Video: Should professionals keep banking on the Mac?
Welcome to the latest installment of our regular series of virtual roundtable discussions about important questions facing the future of technology. In this episode, Jason Perlow, Adrian Kingsley-Hughes, Boinx Software CEO Oliver Breidenbach, and I look at the future of Macs for professionals. It's a fascinating discussion, but since Apple watching is never a precise thing, we came away with a conclusively inconclusive conclusion.
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First, let me introduce Oliver to you. He's head of Boinx Software, a company that makes some exceptional tools for creative developers. Of most interest in our discussion is mimoLive, essentially an entire broadcast studio in a single piece of software. As Oliver describes it, his software will use all the power available to it, so even the high-end Macs sometimes can't keep up.
It's this sort of software and application we're interested in: Powerful, professional work that requires something more than just the power needed to browse the web and post on Facebook. Apple has long appealed to this sort of user, with unique-to-Mac tools like those produced by Boinx.
Read also: Maybe you shouldn't buy a MacBook Pro right now - CNET
But with just the completely inflexible iMac Pro available for pros, the Mac mini ignored, and underpowered laptops with memory limitations, what's in store for the future? Should you, if you're a professional, keep banking on the Mac? Or, as Jason and Adrian suggest, even expecting desktop computing to be around in five or 10 years is a risky bet.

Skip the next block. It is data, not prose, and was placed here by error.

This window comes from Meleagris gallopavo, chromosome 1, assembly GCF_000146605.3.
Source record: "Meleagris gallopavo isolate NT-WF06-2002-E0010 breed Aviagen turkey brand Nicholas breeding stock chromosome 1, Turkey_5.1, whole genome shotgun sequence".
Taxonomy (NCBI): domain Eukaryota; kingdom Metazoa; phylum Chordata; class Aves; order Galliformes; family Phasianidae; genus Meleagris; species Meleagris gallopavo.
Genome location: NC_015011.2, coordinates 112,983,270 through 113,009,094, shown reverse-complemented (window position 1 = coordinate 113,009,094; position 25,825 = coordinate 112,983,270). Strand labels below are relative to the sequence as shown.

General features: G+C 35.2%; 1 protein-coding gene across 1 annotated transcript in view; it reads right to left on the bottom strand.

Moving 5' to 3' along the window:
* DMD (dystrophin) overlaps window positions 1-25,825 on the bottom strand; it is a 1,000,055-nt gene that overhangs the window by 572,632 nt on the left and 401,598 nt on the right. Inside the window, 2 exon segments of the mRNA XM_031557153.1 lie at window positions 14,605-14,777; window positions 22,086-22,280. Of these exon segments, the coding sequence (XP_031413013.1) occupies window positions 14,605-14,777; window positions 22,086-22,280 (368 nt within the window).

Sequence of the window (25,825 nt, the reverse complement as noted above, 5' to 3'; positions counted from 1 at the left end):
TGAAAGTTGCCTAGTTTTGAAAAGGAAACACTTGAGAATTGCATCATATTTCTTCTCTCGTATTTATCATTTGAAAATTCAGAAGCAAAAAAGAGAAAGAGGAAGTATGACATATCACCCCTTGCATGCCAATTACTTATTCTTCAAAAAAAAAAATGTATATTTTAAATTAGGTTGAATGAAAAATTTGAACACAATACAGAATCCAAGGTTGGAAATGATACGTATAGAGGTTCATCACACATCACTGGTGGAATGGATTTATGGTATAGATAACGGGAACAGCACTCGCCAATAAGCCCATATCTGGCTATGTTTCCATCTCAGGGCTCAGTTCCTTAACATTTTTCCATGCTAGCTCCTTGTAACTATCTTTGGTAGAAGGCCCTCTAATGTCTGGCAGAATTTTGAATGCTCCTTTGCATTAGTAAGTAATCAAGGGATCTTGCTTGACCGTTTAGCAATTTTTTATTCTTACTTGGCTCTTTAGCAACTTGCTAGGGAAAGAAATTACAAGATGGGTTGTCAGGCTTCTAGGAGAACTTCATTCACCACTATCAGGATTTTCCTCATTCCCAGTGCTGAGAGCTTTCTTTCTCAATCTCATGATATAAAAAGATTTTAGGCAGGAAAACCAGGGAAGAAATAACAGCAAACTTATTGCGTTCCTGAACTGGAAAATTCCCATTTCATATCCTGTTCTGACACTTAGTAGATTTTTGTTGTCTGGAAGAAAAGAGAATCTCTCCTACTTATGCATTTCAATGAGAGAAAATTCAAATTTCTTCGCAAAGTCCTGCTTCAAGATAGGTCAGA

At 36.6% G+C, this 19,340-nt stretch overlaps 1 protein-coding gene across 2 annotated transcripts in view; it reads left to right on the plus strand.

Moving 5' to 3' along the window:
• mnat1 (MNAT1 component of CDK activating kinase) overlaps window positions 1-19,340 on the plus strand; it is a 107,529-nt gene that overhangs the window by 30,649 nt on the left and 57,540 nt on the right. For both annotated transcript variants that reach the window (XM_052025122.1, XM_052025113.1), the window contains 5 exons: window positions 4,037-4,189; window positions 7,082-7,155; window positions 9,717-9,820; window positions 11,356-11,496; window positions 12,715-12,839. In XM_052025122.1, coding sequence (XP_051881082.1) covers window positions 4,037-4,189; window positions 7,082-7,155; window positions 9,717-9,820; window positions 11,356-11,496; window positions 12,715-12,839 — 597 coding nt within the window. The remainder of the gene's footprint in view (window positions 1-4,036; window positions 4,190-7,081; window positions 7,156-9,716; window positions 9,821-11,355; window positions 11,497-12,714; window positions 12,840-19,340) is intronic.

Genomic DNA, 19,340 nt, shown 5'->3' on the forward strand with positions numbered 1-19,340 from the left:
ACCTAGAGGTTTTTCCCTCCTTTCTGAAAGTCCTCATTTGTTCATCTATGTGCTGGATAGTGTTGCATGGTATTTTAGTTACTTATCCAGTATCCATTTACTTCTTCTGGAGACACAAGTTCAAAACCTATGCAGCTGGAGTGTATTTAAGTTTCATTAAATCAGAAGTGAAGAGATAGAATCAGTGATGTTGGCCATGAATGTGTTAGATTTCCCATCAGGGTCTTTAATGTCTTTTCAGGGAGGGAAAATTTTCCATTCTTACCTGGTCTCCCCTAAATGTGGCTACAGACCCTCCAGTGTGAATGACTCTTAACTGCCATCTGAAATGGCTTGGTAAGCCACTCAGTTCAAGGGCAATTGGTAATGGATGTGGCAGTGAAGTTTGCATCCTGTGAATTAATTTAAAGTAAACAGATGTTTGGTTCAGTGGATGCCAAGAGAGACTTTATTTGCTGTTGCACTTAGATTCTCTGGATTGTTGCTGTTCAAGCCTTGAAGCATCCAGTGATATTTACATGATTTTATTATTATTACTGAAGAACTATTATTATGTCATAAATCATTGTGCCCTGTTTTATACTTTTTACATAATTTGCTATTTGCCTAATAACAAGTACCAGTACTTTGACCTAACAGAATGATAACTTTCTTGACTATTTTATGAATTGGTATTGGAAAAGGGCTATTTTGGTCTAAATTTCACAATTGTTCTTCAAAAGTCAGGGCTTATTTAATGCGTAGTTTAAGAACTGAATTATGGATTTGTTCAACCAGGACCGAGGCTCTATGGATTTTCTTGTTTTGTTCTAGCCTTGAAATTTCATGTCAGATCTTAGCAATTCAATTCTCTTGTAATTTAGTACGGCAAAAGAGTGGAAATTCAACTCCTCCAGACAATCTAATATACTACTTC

Tune in. It's an exciting back-and-forth. Also, from a "wow, we can really do this" perspective, I want to point out that we were able have a live roundtable discussion with panelists from Oregon, Miami, Wales in the UK, and Salzburg, Austria. And I was running it on my five-year-old iMac. So, amazing stuff is possible, even with older-generation hardware.
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With that, go ahead and tune into the roundtable. If you have any suggestions for next month's topic, feel free to leave comments below. And, if you have any comments or thoughts on the matters we discussed, we'd love to hear them. Post those below, as well.
You can follow my day-to-day project updates on social media. Be sure to follow me on Twitter at @DavidGewirtz, on Facebook at Facebook.com/DavidGewirtz, on Instagram at Instagram.com/DavidGewirtz, and on YouTube at YouTube.com/DavidGewirtzTV.